- Category: News
16 Jun 2011
- Written by Tri-State Defender Newsroom
Special to the Tri-State Defender
City Councilman Kemp Conrad on Wednesday made an impassioned declaration: “I am no right wing zealot and I think my associations in life have proven that.”
The proposal is available for study on his website at www.kempconrad.com. Conrad said he knew he would be stepping into a minefield with the proposal and opening himself up for pushback.
So why do it?
“My core goal is to address the equality of opportunity. We cannot go forward like this. The discrepancy between the black and white economies has got to change,” Conrad said in an interview with the New Tri-State Defender. “We have to seek solutions to create efficiencies to get the investment dollars to put it where it impacts us on issues that we need to address on the front end instead of trying to pay for, which we cannot, on the back end.”
Conrad noted that has advocated for the Child Impact Study, on behalf of the homeless, reducing the births of teenage mothers, increasing early childhood education and growing more minority owned business.
“The county says it cannot even afford to spend $400,000 to provide office space for early childhood development and that investment creates $6 million in federal support. The city should be investing in support (of) that effort, but we have to find efficiencies to do so. That’s what this is all about,” said Conrad.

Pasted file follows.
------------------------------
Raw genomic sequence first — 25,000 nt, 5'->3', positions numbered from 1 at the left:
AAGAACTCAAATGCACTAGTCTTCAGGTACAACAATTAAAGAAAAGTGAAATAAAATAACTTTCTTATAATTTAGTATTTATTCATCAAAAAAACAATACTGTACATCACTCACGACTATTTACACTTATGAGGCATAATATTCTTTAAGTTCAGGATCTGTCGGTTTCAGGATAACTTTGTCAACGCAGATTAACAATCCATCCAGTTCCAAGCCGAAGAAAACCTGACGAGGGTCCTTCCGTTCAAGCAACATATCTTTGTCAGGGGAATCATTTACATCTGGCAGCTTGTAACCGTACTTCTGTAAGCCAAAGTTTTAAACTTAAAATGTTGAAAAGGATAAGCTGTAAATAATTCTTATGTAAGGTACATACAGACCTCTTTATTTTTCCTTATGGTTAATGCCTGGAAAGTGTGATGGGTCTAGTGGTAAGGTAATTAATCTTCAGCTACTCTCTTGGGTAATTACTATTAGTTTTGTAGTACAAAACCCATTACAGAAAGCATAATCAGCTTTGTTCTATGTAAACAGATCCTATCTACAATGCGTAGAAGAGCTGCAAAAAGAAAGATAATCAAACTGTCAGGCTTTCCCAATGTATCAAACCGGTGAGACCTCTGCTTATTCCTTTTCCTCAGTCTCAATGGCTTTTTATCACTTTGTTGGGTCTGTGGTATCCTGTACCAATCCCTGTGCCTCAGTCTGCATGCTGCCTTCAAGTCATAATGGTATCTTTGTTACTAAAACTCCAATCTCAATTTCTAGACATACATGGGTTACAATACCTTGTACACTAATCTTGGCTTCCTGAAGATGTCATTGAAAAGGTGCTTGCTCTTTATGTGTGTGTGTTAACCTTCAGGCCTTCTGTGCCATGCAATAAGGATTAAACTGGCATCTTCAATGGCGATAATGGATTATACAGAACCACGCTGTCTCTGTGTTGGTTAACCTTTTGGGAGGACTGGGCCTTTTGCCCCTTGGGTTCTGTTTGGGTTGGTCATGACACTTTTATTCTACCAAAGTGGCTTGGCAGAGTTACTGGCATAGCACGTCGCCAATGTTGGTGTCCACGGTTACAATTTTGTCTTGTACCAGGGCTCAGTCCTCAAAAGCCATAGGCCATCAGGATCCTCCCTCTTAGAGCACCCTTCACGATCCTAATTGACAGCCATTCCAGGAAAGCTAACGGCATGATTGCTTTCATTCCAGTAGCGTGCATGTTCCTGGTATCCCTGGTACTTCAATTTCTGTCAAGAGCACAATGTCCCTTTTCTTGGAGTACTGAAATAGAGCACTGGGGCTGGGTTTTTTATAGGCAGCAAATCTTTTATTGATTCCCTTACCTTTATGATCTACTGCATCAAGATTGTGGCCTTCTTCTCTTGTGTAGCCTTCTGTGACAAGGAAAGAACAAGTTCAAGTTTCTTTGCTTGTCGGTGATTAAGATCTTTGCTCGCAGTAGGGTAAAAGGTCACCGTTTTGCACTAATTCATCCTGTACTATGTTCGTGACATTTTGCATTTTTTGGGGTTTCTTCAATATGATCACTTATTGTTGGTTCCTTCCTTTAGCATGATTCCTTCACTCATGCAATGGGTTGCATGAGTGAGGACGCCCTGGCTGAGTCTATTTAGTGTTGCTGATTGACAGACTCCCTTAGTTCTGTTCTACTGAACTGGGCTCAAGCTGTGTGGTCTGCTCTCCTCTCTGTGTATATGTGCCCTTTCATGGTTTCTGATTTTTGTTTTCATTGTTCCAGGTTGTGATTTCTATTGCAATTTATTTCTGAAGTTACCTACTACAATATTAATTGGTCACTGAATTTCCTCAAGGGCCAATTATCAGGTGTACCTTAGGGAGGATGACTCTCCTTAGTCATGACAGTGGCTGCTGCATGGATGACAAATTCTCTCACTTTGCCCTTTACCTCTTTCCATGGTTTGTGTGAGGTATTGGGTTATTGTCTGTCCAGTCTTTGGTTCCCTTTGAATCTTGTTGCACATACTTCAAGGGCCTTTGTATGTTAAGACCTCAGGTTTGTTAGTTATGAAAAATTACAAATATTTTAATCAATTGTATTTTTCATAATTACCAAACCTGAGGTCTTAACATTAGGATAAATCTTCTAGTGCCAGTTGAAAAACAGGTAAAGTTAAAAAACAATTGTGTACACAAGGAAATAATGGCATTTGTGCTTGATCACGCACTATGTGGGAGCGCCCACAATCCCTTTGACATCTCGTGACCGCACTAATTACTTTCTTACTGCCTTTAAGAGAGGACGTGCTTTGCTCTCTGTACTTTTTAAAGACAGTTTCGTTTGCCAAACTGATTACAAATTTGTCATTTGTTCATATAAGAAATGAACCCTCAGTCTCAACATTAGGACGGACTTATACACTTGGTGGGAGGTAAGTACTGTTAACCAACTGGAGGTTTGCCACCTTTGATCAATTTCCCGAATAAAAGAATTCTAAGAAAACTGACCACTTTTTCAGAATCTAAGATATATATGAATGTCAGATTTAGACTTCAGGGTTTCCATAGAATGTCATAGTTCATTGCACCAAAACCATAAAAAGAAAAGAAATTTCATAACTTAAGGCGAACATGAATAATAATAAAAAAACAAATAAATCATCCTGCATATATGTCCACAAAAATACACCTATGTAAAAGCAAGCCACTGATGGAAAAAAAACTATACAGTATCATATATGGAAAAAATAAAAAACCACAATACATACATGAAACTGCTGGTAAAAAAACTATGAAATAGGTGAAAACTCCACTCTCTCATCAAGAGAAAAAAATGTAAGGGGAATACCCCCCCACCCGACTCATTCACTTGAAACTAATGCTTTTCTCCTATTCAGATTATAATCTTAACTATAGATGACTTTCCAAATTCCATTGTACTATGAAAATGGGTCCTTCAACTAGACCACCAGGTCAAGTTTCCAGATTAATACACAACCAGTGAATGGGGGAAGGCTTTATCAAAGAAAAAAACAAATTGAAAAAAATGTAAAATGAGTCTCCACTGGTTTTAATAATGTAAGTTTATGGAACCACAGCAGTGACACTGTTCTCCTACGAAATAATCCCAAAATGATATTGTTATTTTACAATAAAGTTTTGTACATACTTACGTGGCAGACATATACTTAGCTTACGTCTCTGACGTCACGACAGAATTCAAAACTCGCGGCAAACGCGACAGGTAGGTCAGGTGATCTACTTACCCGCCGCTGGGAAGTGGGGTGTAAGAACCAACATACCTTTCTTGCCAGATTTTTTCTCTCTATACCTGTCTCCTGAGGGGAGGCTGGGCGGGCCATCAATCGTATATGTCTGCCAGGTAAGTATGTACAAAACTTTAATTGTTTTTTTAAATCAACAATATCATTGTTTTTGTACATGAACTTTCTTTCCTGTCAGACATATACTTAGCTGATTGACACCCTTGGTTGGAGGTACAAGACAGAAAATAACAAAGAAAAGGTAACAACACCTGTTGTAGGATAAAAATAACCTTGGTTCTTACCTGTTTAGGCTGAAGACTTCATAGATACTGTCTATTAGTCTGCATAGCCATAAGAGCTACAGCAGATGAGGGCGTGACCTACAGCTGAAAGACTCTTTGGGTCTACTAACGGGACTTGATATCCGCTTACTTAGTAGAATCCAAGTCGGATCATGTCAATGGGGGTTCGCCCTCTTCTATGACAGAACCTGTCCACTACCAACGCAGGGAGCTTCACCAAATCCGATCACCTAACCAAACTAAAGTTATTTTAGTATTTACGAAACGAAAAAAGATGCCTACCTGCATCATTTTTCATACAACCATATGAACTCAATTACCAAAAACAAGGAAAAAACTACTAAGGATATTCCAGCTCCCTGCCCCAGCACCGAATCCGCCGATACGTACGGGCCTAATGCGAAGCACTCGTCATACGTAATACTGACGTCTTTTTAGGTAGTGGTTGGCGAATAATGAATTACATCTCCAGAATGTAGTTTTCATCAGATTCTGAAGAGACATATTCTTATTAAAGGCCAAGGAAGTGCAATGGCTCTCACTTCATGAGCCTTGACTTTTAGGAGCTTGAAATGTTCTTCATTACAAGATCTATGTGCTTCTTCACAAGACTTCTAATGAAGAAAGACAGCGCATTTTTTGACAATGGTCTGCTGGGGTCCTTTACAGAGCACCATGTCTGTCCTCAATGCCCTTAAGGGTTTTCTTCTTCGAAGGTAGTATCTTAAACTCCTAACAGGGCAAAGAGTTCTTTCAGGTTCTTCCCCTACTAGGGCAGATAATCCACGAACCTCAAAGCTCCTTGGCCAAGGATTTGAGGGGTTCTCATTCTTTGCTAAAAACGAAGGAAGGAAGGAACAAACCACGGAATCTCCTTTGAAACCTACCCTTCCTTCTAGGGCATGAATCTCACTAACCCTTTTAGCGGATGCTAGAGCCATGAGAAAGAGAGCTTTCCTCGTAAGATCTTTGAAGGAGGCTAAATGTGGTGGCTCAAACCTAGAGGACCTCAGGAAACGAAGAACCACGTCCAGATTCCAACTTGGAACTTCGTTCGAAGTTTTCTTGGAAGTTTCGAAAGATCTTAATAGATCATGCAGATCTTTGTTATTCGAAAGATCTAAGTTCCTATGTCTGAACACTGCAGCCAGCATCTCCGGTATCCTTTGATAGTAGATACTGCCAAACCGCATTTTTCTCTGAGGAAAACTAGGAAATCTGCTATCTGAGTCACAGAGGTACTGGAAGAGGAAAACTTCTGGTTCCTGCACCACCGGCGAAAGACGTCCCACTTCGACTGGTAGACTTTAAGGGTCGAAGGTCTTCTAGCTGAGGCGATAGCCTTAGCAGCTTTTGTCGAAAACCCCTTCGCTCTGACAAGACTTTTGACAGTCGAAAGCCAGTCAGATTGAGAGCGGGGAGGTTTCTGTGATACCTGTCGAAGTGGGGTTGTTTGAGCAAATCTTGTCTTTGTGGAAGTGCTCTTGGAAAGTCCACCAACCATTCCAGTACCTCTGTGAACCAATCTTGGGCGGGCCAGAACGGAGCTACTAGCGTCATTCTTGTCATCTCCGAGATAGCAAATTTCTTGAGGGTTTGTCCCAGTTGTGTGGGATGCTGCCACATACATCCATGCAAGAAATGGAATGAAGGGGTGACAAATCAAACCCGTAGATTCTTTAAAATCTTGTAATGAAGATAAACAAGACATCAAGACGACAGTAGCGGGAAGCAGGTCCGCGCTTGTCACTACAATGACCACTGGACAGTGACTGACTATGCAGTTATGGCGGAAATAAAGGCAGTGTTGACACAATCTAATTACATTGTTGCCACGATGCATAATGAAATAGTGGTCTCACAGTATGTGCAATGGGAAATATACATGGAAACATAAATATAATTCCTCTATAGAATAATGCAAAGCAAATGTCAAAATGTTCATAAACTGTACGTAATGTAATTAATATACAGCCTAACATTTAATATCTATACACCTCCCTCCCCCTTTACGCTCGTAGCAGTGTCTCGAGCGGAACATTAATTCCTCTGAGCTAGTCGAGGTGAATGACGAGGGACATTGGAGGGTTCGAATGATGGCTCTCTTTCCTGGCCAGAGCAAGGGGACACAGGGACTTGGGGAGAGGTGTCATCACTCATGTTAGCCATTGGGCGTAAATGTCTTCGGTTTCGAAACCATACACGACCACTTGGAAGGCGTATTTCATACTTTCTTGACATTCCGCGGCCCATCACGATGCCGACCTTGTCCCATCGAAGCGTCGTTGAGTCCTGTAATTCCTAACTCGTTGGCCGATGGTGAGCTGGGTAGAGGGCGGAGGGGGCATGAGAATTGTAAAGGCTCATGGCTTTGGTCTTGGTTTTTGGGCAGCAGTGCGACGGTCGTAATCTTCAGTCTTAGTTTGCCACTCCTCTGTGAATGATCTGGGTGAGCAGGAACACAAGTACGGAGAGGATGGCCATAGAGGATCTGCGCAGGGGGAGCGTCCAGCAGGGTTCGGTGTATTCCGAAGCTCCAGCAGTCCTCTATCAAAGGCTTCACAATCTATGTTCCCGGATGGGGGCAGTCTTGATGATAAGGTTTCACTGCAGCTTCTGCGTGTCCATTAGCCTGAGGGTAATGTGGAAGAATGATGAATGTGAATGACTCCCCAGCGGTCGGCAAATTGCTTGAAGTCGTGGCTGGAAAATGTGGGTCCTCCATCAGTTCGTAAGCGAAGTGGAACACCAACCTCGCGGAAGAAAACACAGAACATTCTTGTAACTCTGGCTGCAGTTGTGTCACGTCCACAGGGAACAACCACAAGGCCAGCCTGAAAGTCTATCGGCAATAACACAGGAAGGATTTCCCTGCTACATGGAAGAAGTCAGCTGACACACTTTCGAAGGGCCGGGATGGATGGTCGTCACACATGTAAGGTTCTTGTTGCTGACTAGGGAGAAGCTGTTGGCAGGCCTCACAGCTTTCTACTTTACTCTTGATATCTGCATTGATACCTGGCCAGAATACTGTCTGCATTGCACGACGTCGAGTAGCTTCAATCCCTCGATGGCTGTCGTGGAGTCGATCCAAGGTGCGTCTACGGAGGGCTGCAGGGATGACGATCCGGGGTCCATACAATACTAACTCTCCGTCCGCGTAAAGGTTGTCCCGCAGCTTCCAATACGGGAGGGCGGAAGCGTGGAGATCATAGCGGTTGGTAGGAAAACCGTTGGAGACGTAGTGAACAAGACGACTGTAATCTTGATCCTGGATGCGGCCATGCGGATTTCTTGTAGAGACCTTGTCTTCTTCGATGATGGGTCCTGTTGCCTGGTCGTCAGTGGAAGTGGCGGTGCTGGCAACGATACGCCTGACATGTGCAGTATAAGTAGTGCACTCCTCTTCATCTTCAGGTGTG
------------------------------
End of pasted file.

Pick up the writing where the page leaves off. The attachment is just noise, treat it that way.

On June 21, the City Council again takes up the task of filling an $11 million funding gap for the city budget for next year. A 13-hour session could not bring about resolution last week.
The budget challenges cry out for recognition that it is time to face facts, said Conrad.
“As it stands now, all the sanitation workers get when they retire is Social Security. I think their union is not looking out for their best interest and is only interested in keeping them paying dues. They have to get their head out of the sand,” said Conrad.
The city is broke and cannot continue to do business as usual, he said.
“We have a privatized section of the city where the average is 1,000 pickups per day versus 400 for the city workers. We have an incentive plan that pays people for eight hours work when they have not put in a full day. We can no longer afford these things.”
About the pushback
The YouTube videos that have caused safety concerns show images of the wives and children of council members and are posted under the name “Tennessee Labor.” A city probe is underway to pull “Tennessee Labor” out of anonymity.
Shelly Seeburg, AFSCME Local 1733 administrator and spokesperson, noted the situation in a recent written statement that made reference to the “current attack on public service workers in Memphis, specifically sanitation workers, and the public services they provide to this community.”
AFSCME Local 1733’s leadership and staff have had nothing to do with any of the Tennessee Labor postings, wrote Seeburg, adding that the union is supportive of the right of freedom of speech, but does not condone including family members of elected officials in the mix.
“The public service workers of Memphis have the constitutional right to raise their concerns about matters of public policy as do all Americans, and will do so, especially when we and the vital public services we provide are under attack,” said Seeburg.
“We support and encourage a positive public discussion that helps Memphis move toward a brighter future.”